Expectations surrounding Israeli Prime Minister Benjamin Netanyahu’s fourth White House meeting, scheduled for Tuesday, are running high. The previous conversations between the prime minister and President Barack Obama, though privately friendly and constructive, generated press speculations of tensions in the United States — Israel relationship. The chief source of friction, it was reported, centered on the peace process and the best way to restart talks between Israel and the Palestinian Authority.
Since that time, discussions between Israeli and Palestinian leaders, though conducted indirectly through the good offices of U.S. Special Envoy Senator George Mitchell, have begun, and major efforts undertaken to demonstrate the unbreakable security bonds between Israel and the United States. The Obama administration, for example, allocated $205 million to the Iron Dome program that is vital to protecting Israel from Hamas and Hezbollah rockets, as well as far-reaching support for other systems — Arrow III, Arrow II and David’s Sling — designed to intercept longer range missiles from Iran. Secretary of State Hillary Clinton and National Security Advisor General Jim Jones delivered widely publicized speeches reiterating the administration’s dedication to Israel’s well-being. And President Obama, in a letter to Alan Solow, chairman of the Conference of Presidents of Major American Jewish Organizations, pledged, “our commitment to Israel’s security is unshakeable and that no wedge will be driven between us.”
Netanyahu’s visit will certainly emphasize the strength of the U.S.-Israel security relationship as well as both countries’ commitment to advancing toward direct talks between Israel and the Palestinians. The prime minister has repeatedly stated his readiness to enter into direct talks with the Palestinian Authority immediately and to swiftly reach agreements on all core issues that will form the foundation of a lasting peace.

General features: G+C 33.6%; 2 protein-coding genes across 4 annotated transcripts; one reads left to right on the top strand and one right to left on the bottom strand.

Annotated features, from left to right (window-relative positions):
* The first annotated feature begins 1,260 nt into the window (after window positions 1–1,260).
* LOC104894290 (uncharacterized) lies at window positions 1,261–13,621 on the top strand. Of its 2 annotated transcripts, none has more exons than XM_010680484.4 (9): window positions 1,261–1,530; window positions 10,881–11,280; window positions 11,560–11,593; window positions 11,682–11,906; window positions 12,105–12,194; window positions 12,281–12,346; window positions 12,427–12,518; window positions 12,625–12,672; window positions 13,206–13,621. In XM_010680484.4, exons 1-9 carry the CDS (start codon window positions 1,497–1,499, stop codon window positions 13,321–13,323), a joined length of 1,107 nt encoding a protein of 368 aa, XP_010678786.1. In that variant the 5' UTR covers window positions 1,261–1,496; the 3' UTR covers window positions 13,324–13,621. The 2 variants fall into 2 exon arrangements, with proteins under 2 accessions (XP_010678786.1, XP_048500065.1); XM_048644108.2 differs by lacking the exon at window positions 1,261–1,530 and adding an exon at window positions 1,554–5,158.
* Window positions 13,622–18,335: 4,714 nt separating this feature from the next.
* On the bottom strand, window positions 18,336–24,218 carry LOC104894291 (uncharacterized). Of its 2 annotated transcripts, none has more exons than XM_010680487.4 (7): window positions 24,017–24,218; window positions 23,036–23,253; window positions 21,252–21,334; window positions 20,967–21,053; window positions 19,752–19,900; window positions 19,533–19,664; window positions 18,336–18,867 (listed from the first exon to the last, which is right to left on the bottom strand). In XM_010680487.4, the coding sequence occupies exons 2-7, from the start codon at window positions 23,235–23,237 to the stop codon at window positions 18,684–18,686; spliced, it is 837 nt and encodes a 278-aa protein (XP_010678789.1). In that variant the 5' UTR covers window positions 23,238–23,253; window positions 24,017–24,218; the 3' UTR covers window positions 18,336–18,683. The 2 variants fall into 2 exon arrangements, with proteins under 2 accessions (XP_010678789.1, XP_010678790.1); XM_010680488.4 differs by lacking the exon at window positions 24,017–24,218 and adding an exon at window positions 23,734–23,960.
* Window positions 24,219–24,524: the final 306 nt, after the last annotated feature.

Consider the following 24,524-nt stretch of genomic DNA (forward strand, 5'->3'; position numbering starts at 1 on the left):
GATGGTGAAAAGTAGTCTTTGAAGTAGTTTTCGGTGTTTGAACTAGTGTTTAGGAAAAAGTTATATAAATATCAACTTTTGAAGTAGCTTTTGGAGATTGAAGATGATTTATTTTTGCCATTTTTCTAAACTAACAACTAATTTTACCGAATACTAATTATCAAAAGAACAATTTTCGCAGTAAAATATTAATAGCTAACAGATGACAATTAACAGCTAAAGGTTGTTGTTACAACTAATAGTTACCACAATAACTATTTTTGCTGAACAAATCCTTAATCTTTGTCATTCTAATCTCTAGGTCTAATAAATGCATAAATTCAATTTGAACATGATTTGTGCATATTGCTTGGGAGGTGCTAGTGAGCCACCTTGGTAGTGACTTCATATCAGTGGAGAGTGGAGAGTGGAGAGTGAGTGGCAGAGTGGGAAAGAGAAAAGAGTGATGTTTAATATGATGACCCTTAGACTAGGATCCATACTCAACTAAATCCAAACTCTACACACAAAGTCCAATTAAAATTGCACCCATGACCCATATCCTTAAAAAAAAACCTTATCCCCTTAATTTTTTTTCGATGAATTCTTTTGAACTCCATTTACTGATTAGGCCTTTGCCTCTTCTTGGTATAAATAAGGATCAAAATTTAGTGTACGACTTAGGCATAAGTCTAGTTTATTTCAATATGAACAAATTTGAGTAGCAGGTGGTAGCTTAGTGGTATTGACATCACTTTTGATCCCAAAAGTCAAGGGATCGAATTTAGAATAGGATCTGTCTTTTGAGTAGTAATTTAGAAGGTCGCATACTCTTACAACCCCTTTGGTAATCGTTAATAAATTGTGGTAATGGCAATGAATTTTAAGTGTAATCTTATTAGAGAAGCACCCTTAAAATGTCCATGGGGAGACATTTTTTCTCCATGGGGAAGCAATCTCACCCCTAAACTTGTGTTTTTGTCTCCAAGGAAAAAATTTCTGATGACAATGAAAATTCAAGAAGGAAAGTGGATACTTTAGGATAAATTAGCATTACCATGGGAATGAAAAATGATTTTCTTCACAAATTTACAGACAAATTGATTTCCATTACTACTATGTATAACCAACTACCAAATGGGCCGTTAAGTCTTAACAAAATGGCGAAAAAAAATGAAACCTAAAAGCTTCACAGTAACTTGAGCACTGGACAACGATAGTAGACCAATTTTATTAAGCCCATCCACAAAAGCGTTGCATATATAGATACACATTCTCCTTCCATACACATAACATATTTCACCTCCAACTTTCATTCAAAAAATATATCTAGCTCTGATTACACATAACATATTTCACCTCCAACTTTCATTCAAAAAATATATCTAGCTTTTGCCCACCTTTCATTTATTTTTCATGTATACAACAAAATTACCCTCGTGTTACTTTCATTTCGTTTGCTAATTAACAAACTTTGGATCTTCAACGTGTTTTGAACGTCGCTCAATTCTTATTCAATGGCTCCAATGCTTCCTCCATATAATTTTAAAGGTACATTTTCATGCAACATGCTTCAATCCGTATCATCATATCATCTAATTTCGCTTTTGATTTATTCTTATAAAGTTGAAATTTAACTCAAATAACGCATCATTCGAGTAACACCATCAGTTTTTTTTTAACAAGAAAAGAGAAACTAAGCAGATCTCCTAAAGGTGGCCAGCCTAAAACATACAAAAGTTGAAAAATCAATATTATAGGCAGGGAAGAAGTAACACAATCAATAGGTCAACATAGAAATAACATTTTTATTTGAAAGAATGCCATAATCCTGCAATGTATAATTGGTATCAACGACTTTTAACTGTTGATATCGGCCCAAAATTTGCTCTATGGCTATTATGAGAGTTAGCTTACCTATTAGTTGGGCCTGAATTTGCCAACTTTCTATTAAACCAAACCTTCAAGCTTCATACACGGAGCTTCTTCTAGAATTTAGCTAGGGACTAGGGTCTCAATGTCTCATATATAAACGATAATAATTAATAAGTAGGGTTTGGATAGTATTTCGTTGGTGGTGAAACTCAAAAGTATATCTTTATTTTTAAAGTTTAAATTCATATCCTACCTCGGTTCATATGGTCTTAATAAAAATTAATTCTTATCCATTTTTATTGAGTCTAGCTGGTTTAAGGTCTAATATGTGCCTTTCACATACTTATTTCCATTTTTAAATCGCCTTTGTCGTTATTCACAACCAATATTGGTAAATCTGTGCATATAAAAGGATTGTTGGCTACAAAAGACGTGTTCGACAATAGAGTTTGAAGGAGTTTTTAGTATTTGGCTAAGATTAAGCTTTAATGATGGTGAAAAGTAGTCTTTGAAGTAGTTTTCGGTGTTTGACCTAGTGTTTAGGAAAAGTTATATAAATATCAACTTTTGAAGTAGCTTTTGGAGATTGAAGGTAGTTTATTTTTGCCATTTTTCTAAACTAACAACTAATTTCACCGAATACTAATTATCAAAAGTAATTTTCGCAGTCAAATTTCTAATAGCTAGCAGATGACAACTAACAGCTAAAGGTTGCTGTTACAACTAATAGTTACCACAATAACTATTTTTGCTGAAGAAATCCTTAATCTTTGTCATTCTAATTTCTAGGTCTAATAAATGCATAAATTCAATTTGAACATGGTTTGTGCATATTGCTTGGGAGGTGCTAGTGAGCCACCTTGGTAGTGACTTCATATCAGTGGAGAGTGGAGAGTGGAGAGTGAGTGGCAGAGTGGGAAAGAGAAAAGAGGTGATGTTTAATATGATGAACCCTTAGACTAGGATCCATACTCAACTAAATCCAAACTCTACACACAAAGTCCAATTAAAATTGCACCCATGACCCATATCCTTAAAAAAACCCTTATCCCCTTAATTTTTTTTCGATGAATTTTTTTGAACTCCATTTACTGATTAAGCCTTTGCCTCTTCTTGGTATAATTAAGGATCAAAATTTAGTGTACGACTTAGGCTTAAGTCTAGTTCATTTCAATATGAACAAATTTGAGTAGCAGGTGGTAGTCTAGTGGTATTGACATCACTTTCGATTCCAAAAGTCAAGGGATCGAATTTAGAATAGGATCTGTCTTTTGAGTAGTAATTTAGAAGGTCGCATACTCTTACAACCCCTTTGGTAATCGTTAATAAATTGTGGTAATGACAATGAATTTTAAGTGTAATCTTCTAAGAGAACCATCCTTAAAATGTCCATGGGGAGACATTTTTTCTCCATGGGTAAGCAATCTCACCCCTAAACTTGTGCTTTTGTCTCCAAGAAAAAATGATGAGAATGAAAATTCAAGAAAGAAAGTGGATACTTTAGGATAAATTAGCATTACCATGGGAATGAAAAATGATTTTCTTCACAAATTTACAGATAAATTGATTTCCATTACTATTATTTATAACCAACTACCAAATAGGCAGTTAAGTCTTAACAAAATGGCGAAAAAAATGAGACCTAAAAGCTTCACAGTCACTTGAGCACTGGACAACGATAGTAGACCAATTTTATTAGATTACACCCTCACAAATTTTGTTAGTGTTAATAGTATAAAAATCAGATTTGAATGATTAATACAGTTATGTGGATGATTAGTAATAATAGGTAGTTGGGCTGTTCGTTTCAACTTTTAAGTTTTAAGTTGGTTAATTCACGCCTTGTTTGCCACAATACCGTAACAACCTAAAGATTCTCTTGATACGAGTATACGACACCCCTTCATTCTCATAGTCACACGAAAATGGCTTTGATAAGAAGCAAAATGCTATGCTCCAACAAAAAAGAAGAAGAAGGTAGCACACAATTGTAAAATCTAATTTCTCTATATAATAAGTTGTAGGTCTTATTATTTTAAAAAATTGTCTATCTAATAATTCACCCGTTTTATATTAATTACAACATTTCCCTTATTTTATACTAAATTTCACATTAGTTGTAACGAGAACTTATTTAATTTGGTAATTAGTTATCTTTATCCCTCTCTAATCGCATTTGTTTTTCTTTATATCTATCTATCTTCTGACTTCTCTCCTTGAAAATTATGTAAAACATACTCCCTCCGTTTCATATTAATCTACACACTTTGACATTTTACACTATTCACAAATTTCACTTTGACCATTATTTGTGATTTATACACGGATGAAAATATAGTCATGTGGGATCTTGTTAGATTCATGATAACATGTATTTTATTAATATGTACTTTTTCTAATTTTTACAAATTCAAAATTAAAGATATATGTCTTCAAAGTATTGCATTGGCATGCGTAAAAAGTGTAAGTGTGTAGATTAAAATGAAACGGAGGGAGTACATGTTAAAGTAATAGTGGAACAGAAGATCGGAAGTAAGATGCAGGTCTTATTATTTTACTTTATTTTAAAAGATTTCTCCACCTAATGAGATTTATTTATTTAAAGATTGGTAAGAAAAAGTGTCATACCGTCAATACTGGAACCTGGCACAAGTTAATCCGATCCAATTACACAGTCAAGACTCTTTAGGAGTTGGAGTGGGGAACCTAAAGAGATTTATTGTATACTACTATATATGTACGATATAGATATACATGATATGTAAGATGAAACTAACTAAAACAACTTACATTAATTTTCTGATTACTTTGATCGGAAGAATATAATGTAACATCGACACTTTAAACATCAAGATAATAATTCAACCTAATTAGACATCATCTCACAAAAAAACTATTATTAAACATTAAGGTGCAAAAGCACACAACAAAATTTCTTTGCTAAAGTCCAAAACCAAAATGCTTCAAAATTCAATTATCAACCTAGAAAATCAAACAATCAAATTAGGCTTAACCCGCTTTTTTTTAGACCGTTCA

To be sure, the president and prime minister’s agenda will comprise other important issues. Views will be exchanged on mutually crucial matters such as the impact of the newly instituted sanctions on Iran and the possibilities of detaching Syria from Tehran’s orbit. The two leaders will certainly review Israel’s recent adjustment of its policies toward Gaza, easing the restrictions on imports to the civilian population while maintaining the naval blockade necessary to deny massive arm shipments to Hamas. A tour d’horizon of Middle East politics — the internal stability of various regimes, the situation in Iraq, the fight on terror — should also be expected.
But, the strategic and political issues and the quest for peace will not be the exclusive focus of the Obama-Netanyahu discussions. Israel is today America’s twentieth largest customer in the world — bigger than Saudi Arabia, Argentina, and Russia — and a major partner in scientific research and development. The two leaders may explore ways to expand this cooperation, especially in the fields of sustainable agriculture and alternative energy.
The U.S.-Israel relationship is not, however, confined to a rapport between two individuals or even the governments they head. Rather, it is an alliance between two peoples with deep spiritual and democratic roots.
This kinship transcends occasional policy differences and partisan politics. Indeed, the bipartisan nature of American support for Israel was recently reaffirmed in Congressional letters upholding Israel’s right to self-defense and recognizing its commitment to peace. These statements received overwhelming support from both sides of the aisle and reflect unwavering backing for Israel among the American public.
The visit of an Israeli prime minister to Washington is always a source of popular interest. When Benjamin Netanyahu enters the White House on Tuesday, no doubt a great many cameras will follow him and commentators will parse his and President Obama’s every word. Observers can be assured, however, that the interaction, whether in public or behind the scenes, will be characterized by cooperation, candid communication and respect. Those are the cornerstones of any alliance and especially one as multi-faceted and historic as that between the United States and Israel.
Michael Oren is Israel’s ambassador to the United States.
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